Chinese embassy denies families of Uighur Kiwis are being held in internment camps

The Chinese embassy has denied reports that families of Uighur Kiwis are disappearing into internment camps in China.

In a statement on Wednesday, it said the controversial facilities were designed to help people who are “brainwashed by extremism”.

It comes after several Uighur New Zealanders told Stuff they’d lost contact with family members after they were detained in Xinjiang, western China.

They described the facilities as “concentration camps” where Muslims could be held indefinitely, while their children were sent to state-run orphanages.

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One Auckland man claimed six of his family members – his mother, three brothers, a niece and nephew – were currently detained in the facilities.


In August, a United Nations human rights panel said it had credible reports that the detention of up to one million people was taking place in a region now resembling a “massive internment camp that is shrouded in secrecy”.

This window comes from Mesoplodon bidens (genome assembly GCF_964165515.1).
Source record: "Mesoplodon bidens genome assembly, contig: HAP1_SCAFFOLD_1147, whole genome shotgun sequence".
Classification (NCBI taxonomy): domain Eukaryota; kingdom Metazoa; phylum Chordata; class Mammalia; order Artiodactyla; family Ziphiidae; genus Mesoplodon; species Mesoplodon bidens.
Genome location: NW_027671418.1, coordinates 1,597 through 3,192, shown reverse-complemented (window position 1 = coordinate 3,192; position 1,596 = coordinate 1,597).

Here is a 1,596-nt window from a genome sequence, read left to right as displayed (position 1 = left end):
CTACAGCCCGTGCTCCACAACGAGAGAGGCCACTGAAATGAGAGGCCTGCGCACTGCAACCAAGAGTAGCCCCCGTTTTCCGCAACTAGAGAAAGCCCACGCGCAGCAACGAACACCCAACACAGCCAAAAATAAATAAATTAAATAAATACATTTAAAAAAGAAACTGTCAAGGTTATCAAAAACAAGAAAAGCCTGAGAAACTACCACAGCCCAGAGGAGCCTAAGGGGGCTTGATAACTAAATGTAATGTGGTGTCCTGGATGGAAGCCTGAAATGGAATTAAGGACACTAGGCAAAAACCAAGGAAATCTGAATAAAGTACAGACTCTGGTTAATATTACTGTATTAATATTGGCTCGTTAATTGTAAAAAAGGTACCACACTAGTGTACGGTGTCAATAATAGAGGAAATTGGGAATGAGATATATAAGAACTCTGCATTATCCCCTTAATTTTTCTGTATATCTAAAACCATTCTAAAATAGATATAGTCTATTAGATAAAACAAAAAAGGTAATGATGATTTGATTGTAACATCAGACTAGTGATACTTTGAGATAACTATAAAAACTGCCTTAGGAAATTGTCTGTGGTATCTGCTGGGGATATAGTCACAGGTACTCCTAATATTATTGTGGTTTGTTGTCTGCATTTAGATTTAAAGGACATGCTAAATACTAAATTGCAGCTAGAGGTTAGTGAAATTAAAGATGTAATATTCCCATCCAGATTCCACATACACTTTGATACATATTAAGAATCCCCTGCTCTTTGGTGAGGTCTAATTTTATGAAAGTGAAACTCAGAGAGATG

Prime Minister Jacinda Ardern raised the issue during talks with a visiting Chinese official in September.

But the embassy described the facilities as “vocational education and training institutions,” set up to “help people who are brainwashed by extremism get rid of terrorist and extremist ideology, so that they could return to the community as soon as possible”.

It said from the early 1990s until 2015, Xinjiang had been rocked by terrorist attacks, carried out by the “three evil forces” of terrorism, extremism and separatism.

“We should prevent [Uighurs] from becoming perpetrators and victims of terrorism, rather than cracking down on them once they become terrorists endangering others and the community. This is to protect the human rights of the majority.”

Now, Xinjiang was generally stable, with no violent terrorist attacks in the past past 21 months, it said.

The embassy also encouraged the media to “cover Xinjiang Uyhgur Autonomous Region in an objective and unbiased way, without harbouring prejudice or malice”.​



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